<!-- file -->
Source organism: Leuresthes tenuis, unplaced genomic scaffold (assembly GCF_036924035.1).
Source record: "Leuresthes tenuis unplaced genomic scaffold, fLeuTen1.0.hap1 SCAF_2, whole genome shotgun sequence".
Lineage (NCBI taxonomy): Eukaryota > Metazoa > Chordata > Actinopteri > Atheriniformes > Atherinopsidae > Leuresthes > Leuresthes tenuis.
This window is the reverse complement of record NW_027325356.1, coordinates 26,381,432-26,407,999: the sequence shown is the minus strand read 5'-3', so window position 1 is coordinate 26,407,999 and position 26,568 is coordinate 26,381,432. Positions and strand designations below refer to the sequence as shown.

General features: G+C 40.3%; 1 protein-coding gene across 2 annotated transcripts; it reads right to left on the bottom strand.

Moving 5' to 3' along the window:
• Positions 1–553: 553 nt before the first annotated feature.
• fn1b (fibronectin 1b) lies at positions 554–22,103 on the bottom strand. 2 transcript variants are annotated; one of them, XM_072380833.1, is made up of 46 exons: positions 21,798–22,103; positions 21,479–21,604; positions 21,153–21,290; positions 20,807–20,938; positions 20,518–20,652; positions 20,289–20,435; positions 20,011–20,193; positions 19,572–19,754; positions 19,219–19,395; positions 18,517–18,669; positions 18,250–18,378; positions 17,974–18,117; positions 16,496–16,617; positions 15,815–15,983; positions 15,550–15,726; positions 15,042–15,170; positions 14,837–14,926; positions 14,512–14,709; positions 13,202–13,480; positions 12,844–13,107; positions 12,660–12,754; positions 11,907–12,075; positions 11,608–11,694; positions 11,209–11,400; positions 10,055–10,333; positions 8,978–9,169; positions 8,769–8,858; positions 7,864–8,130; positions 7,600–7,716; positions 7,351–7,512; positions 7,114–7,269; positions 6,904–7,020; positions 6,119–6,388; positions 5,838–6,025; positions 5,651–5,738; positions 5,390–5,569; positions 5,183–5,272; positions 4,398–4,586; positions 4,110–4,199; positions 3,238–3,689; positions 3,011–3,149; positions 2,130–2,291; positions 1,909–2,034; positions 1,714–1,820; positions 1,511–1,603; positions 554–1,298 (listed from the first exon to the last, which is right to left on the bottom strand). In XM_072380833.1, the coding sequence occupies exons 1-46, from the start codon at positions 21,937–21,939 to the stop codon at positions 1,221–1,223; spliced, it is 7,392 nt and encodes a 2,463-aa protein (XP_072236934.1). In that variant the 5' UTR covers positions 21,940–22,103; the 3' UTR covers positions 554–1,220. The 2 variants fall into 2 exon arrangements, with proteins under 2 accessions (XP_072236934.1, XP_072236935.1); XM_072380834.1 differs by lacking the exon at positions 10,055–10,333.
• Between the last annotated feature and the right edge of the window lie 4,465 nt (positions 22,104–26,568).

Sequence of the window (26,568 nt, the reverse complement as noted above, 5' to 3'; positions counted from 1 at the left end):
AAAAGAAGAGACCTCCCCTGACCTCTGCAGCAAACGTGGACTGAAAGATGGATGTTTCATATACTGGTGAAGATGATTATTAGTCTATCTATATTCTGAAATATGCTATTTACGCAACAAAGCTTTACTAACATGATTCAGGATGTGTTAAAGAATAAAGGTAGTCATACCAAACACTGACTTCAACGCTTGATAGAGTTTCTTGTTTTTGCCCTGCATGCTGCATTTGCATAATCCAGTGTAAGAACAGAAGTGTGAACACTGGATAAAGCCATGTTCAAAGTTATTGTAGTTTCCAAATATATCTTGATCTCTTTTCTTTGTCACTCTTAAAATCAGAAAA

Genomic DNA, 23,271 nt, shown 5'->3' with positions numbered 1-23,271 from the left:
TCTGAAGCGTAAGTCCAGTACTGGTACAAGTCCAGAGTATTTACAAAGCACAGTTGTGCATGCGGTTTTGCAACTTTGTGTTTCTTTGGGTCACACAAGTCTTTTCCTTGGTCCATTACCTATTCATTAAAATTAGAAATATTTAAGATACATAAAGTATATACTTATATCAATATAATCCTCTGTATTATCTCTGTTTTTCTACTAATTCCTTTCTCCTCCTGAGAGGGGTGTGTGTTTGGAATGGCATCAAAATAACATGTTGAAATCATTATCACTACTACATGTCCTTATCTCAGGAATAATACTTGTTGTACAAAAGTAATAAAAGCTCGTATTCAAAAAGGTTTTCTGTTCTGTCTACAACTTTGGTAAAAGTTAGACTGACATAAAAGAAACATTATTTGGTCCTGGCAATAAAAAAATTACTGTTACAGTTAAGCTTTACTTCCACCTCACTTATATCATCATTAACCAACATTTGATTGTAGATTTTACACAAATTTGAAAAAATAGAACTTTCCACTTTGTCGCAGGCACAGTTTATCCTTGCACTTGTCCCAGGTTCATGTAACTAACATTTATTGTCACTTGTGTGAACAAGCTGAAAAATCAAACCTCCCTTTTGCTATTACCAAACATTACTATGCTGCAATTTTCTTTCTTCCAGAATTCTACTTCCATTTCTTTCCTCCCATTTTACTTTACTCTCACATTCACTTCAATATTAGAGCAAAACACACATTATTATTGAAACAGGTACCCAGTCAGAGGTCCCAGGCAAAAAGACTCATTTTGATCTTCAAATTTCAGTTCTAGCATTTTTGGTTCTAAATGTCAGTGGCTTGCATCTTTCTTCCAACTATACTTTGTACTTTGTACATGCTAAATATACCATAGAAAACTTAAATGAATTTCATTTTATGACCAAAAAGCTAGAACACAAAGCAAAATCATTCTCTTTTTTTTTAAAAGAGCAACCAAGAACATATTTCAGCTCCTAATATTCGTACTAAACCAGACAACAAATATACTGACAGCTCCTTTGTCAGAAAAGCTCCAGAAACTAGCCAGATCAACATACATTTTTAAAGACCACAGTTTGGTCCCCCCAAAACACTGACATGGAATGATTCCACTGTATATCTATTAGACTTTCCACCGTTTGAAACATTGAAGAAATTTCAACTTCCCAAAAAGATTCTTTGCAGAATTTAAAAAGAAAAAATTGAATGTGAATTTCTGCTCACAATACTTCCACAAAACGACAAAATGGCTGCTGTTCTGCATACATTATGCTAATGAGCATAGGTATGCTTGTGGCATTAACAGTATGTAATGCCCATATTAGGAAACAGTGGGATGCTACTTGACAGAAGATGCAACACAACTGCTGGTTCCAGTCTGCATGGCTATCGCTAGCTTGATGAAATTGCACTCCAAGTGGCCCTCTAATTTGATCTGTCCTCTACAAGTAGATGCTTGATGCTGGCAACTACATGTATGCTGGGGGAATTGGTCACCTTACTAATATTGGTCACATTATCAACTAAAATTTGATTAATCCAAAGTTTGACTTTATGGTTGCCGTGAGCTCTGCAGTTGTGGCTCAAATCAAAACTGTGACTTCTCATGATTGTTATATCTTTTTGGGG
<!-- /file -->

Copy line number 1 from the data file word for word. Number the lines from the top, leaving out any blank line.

Source organism: Leuresthes tenuis, unplaced genomic scaffold (assembly GCF_036924035.1).